MT: A major problem with using probiotics as therapeutics seems to be keeping the ‘live’ bacteria, ‘alive,’ especially when passing through the Gastrointestinal Tract. Does treating skin conditions with probiotics also pose the same problem? How is YUN tackling this?
Ingmar: Both for gastrointestinal as for skin application, the challenge is to get the bacteria to the specific site of action ‘alive’ . While oral probiotics have to face the harsh conditions found in the stomach (low pH and enzymes) and the duodenum (bile salts), skin LBP’s need to face the stress conditions linked to the skin (low moisture, low nutrients, skin immunity, endogenous skin bacteria,…). On top of this, a major challenge to develop ‘live’ therapeutic bacteria for skin applications is linked to patient acceptance and compliance. So the final product should be pleasant to apply on the skin, while being compatible with ‘live’ bacteria. This means that in contrast with oral probiotics where a capsule with lyophilized powder can be used, the development of skin formulations containing water (creams, soaps, …) is very challenging.
Moreover the question rises ‘which strains to select for specific skin applications’? Since live lactic acid bacteria are the first dominating our skin from a vaginal delivery to train our immune system, we believe in the safety and potential of these microbes to be used as therapeutics. We set up a rational selection/screening process (figure 1) to find the right stains of lactobacilli to improve acne symptoms.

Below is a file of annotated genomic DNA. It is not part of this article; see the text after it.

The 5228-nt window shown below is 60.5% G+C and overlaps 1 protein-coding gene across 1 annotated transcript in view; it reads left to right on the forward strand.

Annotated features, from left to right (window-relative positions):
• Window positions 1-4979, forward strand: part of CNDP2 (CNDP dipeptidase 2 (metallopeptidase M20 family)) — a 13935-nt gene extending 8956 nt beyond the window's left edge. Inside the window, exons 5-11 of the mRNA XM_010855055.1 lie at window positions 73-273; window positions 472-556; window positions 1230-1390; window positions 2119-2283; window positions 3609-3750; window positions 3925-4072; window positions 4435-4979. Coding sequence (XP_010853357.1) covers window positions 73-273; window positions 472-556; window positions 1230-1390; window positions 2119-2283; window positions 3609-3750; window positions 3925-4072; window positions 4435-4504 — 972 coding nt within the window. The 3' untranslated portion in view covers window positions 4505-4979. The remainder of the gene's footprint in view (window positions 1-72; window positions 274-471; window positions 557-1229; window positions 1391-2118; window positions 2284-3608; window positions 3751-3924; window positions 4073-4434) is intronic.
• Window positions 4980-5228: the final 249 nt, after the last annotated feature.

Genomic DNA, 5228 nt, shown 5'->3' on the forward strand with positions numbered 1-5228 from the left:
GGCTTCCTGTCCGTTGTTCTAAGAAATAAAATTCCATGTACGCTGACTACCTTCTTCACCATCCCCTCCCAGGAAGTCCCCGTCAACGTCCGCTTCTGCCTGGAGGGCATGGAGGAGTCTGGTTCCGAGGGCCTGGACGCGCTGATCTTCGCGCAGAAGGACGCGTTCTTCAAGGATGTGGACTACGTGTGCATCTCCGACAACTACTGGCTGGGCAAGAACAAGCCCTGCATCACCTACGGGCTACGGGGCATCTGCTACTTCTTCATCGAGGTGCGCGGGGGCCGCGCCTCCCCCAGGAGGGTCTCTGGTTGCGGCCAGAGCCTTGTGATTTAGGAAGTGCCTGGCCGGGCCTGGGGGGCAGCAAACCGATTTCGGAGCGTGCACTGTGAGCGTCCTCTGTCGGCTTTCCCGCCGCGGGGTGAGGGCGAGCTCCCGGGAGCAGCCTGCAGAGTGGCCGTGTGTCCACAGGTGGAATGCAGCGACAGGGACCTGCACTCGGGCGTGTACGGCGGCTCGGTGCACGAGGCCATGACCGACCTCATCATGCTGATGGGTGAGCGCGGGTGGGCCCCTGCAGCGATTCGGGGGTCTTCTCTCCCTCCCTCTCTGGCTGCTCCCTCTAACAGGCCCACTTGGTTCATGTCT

After the in vitro selection of the specific Lactobacillus strains, the main hurdle was indeed keeping the bacteria alive up to a sufficient dosage to still observe the beneficial effect, as the multifactorial action of the beneficial lactobacilli requires viability and metabolic activity of the strains in situ. As this bottleneck was pinpointed in early stages of the R&D project, the collaboration with the lab of Pharmaceutical Technology and Biopharmacy (prof. Filip Kiekens and current R&D Manager Tim Henkens) was essential in the development of a new patented encapsulation technology compatible with water-containing products, like creams. This encapsulation technology opens up opportunities for multiple application of ‘live biotherapeutic products’ and multiple other fields outside skin care, to help keep the live bacteria live.
MT: Finally, you mentioned how you rationally screened and encapsulated your selected strains in the lab, but what about applying your product to patients? Have you seen results in humans?
Ingmar: YUN’s product for acne with the encapsulation technology was clinically evaluated in a clinical trial in collaboration with prof. Julien Lambert (MD) (University Hospital of Antwerp). The proof-of-concept trial demonstrated a significant reduction in comedonal and inflammatory lesion after 4 weeks of twice daily use of the topical probiotic product, in patients with mild to moderate acne. Moreover, there was a post market follow-up study conducted, with more than 6% of Belgian dermatologists confirming the results from the clinical trial and proving the potential of live biotherapeutic products in skin care.
This demonstrates that while patients and dermatologists are struggling to find the best treatment option for acne vulgaris in terms of benefit/efficacy and risk/side effects, topical probiotherapy (i.e. live bacteria in sufficient amount to confer skin health benefits) offers an alternative to reduce topical and oral antibiotic use in trying to treat acne vulgaris. For more severe cases of acne vulgaris, the product has no contra-indication to be used in combination with oral antibiotics as well as retinoids, where it can act synergistically from the outside.